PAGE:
After the reception, Reb Yisrael went back to his store as usual.
Nachman and Yosef, also storekeepers in Polotsk, were friends of Reb Yisrael. Reb Yisrael decided that he would go into Nachman's store and ask him for a loan. He did not need the money, but having heard from the Rebbe the great quality of charitableness (which includes lending money without interest) he wanted to give his friend Nachman the opportunity to fulfill this great mitzva (commandment). Nachman and Yosef followed his example; every day they would borrow and repay small amounts of money from each other.
When Reb Yisrael was next in Lubavitch, the Tzemach Tzedek came out of the synagogue and asked one of the senior Chasidim, "Please find out a little about that Chasid over there" looking toward Reb Yisrael. The Chasid was not at all familiar with who the Chasid was, for Reb Yisrael was not one of the "well-known" Chasidim. Eventually he discovered who the person was and that he was a storekeeper from Polotsk. The Tzemach Tzedek asked that Reb Yisrael be invited to his room.
When Reb Yisrael came in, the Rebbe asked him about his work and his daily schedule. Reb Yisrael replied that he got up every morning at five, recited the book of Psalms, drank a cup of tea, chopped wood, and then went to the synagogue to pray. After the prayers, he studied a chapter of Torah, went home to eat breakfast and then went to the marketplace to his store. Later, in the afternoon, he went to the synagogue again, to say the afternoon prayers, studied a little more, prayed the evening service and went home.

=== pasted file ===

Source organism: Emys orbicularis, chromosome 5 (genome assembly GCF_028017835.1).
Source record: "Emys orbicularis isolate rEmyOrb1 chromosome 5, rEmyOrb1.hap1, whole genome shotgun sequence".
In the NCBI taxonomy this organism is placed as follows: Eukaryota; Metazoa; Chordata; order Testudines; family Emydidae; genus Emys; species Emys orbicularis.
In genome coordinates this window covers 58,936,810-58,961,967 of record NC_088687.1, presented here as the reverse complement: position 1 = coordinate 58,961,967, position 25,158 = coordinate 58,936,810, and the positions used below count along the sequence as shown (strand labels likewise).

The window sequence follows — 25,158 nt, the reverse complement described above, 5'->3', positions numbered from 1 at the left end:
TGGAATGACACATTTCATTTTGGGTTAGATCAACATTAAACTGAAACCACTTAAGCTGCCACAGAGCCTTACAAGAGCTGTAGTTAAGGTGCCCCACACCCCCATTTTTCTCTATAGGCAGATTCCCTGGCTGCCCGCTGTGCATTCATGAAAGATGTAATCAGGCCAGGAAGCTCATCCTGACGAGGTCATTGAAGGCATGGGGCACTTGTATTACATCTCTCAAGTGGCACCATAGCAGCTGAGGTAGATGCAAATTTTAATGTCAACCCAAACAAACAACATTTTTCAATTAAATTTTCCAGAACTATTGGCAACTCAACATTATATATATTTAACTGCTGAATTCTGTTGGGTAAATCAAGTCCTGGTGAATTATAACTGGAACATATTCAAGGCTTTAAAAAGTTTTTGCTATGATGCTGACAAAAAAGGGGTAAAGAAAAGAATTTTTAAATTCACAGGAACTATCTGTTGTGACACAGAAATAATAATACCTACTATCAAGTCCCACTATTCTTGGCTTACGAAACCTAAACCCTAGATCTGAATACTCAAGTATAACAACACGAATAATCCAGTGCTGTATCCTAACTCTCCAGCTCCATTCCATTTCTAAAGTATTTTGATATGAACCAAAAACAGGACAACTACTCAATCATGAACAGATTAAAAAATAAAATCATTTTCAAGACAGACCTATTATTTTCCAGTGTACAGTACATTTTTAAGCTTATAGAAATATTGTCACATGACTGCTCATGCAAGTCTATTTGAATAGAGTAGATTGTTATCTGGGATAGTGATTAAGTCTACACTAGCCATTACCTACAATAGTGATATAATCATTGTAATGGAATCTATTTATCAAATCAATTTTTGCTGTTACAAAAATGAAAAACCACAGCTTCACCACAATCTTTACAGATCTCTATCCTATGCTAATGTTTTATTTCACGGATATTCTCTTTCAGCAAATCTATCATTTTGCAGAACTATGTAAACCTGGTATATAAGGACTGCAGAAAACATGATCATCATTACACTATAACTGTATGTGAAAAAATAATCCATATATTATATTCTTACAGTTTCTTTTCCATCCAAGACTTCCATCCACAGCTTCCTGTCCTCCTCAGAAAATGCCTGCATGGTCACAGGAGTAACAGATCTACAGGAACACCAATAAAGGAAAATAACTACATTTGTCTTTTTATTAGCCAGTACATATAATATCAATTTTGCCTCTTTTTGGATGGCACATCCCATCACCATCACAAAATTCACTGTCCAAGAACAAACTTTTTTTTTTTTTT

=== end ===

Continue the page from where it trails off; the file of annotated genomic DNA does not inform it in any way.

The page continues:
The Rebbe was not satisfied. "Nu, and what about tzedaka (charity)?" he inquired.
"I am a poor man and cannot afford to give charity," Reb Yisrael replied. After further questioning by the Rebbe, however, Reb Yisrael's unusual custom of taking and giving back small loans came to the surface.
Later, the Tzemach Tzedek's son, Rabbi Shmuel, asked his saintly father, "What do you see in him?"
The Rebbe replied, "I saw, surrounding the simple store-keeper, Reb Yisrael, a radiance, a pillar of light as great as that of the Supernal Kindness."
In the generation of Moshiach there will be a very great confusion between good and bad, and the final refinement will be like sifting through a sieve. In the beginning, everything will be battered about in the sieve - good and bad; slowly the fine flour will fall below and the waste will dance above. The G-d-fearing Jews will fall and be humiliated lower and lower and the wicked ones will dance on them from above, but not for long, because in the end Hashem will shake them out all at once, as one throws the waste out of the sieve.
(From Noam Elimelech)